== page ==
Gerry Berman, Professor of Mathematics and founding Chair of the C&O department, died Sunday, September 16, 2012.
Born November 12, 1924 in Semens, Saskatchewan, his family moved to Toronto. After attending Harbord Collegiate Institute he studied at the University of Toronto, obtaining a PhD degree in 1950. His thesis topic was "Finite Projective Geometries," written under the supervision of H.S.M. Coxeter. While writing his thesis, he for a time shared an office with Tutte.
For the next nine years he taught at the Illinois Institute of Technology in Chicago.
Berman joined the faculty of the new University of Waterloo as Professor in 1959. He was, until Tutte came in 1962, the academic advisor for Ron Mullin's graduate studies. He and Ron each played a significant role in bringing Tutte to Waterloo.
In the initial planning for the Faculty of Mathematics in 1966, there were four projected departments. Berman went to Tutte, asking if he would be willing to form the nucleus of a fifth department: Tutte readily agreed. The first name chosen was the Department of Mathematical Science. Then Berman asked Tutte for a single term for graph theory, enumeration and design theory. Tutte replied: "The word is 'combinatorics'". Gerry added "and optimization," and thus it has been. He made C&O a comfortable home for Tutte, becoming a ready agent for Tutte's suggestions.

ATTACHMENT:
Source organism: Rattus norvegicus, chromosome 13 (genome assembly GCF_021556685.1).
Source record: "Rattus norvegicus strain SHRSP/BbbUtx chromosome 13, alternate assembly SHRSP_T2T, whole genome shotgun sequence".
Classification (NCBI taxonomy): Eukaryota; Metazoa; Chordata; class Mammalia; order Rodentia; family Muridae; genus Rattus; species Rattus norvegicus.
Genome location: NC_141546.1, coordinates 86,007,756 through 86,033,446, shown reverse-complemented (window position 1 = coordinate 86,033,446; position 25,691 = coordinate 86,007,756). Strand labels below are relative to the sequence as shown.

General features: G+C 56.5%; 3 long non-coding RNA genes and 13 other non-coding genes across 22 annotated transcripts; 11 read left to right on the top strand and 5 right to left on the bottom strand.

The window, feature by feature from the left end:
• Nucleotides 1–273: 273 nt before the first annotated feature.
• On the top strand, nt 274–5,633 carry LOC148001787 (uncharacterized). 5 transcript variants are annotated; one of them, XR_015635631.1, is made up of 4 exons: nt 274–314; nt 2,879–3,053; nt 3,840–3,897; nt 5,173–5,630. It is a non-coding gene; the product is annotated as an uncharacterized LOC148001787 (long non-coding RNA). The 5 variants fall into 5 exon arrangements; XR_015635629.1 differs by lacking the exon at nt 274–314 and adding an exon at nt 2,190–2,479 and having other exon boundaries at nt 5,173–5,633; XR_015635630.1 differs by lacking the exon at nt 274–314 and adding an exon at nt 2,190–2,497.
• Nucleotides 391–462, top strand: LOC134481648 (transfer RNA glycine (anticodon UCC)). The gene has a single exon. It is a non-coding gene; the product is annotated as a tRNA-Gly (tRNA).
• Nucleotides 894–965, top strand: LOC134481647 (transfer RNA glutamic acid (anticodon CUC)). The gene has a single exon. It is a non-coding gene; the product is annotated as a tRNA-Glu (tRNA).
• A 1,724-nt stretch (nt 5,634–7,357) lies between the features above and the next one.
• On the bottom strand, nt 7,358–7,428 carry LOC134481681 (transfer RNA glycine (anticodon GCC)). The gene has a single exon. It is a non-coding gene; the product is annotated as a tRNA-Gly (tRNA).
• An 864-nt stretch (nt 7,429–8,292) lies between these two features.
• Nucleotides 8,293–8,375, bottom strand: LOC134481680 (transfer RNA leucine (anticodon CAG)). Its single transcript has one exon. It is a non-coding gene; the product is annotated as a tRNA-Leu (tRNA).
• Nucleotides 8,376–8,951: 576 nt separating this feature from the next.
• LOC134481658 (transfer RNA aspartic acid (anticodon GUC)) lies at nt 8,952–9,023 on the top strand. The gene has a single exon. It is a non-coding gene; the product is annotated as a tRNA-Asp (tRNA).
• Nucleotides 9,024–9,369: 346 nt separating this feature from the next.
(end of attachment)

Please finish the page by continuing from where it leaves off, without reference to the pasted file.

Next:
In its first year, 1967, the department's professors were Berman, Tutte, Nash-Williams, Mullin, Honsberger and Murty; Younger was a visiting professor, who stayed on. The Lecturers that year were Burns, Dodd, Dunkley, Faulkner, Haff, Miller, Morofke and Robertson.
Berman first got to know Charles Haff in 1960, when he was consulting for the Mathematics Department at Martin Marietta in Denver. In 1966, when Chuck asked Gerry for a letter of recommendation for graduate studies, Gerry turned it around, inviting Chuck to get his doctorate at Waterloo, with a lectureship. This was the beginning of a successful career for Professor Haff. It is only one of many examples in which Berman provided a home in C&O for different types of persons who went on to make significant contributions. I have in mind Davis, Fryer, Dunkley, Shank, Bondy, Edmonds, Jackson, Hammer, Read, Schellenberg, Best. He also made C&O a mecca for visitors.
Berman continued as chair until 1974; he retired as professor in 1989.
Gerry and his wife Molly were married for 66 years. They had four children: Ken, Ron, Sharon and David. Ken Berman was a student of C&O, and obtained a PhD under the supervision of Tutte; he is now a professor of Computer Science at the University of Cincinnati. Berman's sister Lorna lives in Waterloo; she taught French at Wilfrid Laurier University.
The Department of Combinatorics and Optimization, its name, its history, its initial character, are the legacy of Gerald Berman.
- Dan Younger, Department of C&O